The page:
Show ContentsSherriff History, Family Crest & Coats of Arms

The name Sherriff comes from one of the family having worked as a person who held the office of sheriff. This occupational surname was originally derived from the Old English words scir meaning shire and refa meaning reeve. The surname was originally derived from the "shire-reeve," a Vice Count who was in charge of the law for a shire or county. [1] Before the Norman Conquest the sheriff was the king's representative in a county, responsible for every aspect of local administration in England.

Early Origins of the Sherriff family

The surname Sherriff was first found in Warwickshire where they held a family seat from early times and their first records appeared on the early census rolls taken by the early Kings of Britain to determine the rate of taxation of their subjects.

Early History of the Sherriff family

This web page shows only a small excerpt of our Sherriff research. Another 77 words (6 lines of text) covering the years 156 and 1567 are included under the topic Early Sherriff History in all our PDF Extended History products and printed products wherever possible.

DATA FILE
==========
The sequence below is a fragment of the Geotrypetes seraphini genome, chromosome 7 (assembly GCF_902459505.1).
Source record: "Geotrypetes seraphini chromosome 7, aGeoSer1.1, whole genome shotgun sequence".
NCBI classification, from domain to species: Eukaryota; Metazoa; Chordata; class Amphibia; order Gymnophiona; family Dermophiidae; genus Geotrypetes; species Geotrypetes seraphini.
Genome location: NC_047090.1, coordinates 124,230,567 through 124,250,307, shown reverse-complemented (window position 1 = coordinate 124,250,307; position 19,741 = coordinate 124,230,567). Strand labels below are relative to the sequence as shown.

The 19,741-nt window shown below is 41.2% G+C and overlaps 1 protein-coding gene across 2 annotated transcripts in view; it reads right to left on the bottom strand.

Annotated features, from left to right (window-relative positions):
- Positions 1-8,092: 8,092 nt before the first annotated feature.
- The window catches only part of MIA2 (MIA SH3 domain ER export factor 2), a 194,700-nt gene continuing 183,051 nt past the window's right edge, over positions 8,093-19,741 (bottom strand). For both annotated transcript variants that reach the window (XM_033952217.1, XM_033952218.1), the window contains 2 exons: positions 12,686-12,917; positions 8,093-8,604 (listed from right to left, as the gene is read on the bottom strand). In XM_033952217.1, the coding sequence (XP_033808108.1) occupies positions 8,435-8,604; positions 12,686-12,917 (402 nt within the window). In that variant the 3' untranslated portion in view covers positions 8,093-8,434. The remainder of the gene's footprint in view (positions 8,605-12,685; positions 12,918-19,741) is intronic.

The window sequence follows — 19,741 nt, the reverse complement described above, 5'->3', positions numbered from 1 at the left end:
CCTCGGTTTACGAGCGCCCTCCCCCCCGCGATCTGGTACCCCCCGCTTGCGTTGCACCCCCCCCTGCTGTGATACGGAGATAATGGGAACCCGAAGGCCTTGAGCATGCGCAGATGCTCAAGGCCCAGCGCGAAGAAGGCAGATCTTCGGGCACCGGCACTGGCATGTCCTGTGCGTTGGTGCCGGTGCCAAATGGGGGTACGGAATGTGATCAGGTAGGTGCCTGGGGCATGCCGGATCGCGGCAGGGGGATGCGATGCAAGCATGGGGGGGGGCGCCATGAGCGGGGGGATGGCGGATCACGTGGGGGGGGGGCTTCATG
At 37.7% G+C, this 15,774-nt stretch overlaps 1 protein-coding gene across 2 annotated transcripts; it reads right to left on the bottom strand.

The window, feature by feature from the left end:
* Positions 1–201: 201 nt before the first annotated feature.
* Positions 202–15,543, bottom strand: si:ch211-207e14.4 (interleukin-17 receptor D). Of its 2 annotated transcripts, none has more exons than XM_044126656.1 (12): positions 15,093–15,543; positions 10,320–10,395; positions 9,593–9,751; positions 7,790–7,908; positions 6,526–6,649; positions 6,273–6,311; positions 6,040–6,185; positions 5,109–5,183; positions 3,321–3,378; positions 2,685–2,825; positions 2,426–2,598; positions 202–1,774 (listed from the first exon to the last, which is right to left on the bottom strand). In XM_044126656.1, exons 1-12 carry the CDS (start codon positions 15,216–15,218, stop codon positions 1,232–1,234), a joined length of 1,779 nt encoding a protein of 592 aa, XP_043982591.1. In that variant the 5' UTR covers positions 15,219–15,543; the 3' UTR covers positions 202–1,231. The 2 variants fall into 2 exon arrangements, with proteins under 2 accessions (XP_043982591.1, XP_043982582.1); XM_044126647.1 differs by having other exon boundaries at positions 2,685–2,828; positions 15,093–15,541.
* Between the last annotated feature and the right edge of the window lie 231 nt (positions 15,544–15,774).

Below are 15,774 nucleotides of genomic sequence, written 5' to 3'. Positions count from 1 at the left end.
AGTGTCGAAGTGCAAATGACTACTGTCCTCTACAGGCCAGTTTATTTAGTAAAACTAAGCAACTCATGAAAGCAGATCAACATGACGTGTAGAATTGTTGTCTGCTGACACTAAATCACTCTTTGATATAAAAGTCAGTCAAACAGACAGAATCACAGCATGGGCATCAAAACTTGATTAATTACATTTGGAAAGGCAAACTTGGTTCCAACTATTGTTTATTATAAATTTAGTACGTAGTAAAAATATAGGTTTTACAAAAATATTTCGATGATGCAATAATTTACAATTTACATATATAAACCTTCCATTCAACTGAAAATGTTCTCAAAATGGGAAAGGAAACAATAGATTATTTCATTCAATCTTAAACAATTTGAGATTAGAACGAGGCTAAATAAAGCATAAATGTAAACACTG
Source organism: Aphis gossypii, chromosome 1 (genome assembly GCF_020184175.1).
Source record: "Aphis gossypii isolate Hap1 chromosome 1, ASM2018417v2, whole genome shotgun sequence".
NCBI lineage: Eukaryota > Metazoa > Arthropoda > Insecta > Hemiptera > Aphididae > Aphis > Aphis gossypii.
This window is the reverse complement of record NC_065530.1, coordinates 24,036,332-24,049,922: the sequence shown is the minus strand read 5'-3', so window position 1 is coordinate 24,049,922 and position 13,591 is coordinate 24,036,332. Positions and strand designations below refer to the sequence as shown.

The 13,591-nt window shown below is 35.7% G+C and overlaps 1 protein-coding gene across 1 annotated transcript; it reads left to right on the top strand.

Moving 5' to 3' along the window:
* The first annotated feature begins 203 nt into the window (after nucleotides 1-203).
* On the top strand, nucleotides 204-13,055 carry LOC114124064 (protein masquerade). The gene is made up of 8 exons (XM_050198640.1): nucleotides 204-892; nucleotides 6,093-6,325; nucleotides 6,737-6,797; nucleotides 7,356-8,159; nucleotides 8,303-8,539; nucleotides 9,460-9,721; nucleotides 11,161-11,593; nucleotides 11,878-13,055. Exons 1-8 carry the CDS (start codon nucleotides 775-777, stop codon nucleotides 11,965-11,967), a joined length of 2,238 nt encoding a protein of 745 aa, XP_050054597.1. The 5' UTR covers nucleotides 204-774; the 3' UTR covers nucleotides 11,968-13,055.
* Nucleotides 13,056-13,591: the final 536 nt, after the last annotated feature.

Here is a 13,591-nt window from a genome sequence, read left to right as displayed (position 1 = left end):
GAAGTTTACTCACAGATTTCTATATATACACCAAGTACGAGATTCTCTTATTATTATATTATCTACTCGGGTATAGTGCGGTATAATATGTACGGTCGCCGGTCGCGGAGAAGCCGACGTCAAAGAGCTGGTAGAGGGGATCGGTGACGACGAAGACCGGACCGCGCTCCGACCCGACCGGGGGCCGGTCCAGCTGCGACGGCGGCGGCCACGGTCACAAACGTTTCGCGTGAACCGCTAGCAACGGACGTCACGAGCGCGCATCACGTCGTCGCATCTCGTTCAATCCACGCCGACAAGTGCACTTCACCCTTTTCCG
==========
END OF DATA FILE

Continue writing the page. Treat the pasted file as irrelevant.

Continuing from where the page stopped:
Sherriff Spelling Variations

Spelling variations in names were a common occurrence before English spelling was standardized a few hundred years ago. In the Middle Ages, even the literate spelled their names differently as the English language incorporated elements of French, Latin, and other European languages. Many variations of the name Sherriff have been found, including: Sheriff, Sherrif, Sherriff, Shirreffs, Sheriffs and many more.

Early Notables of the Sherriff family (pre 1700)

More information is included under the topic Early Sherriff Notables in all our PDF Extended History products and printed products wherever possible.

United States Sherriff migration to the United States +

Families began migrating abroad in enormous numbers because of the political and religious discontent in England. Often faced with persecution and starvation in England, the possibilities of the New World attracted many English people. Although the ocean trips took many lives, those who did get to North America were instrumental in building the necessary groundwork for what would become for new powerful nations. Among the first immigrants of the name Sherriff, or a variant listed above to cross the Atlantic and come to North America were :

Sherriff Settlers in United States in the 17th Century
  • William Sherriff, who landed in Maryland in 1659 [2]
Sherriff Settlers in United States in the 18th Century
  • Alice Sherriff, who arrived in Virginia in 1704 [2]
Sherriff Settlers in United States in the 19th Century
  • S Sherriff, aged 36, who arrived in New York, NY in 1822 [2]
  • Elizabeth Sherriff, aged 20, who landed in New York, NY in 1822 [2]

Canada Sherriff migration to Canada +

Some of the first settlers of this family name were:

Sherriff Settlers in Canada in the 19th Century
  • Alexander P Sherriff, who landed in Canada in 1831

Australia Sherriff migration to Australia +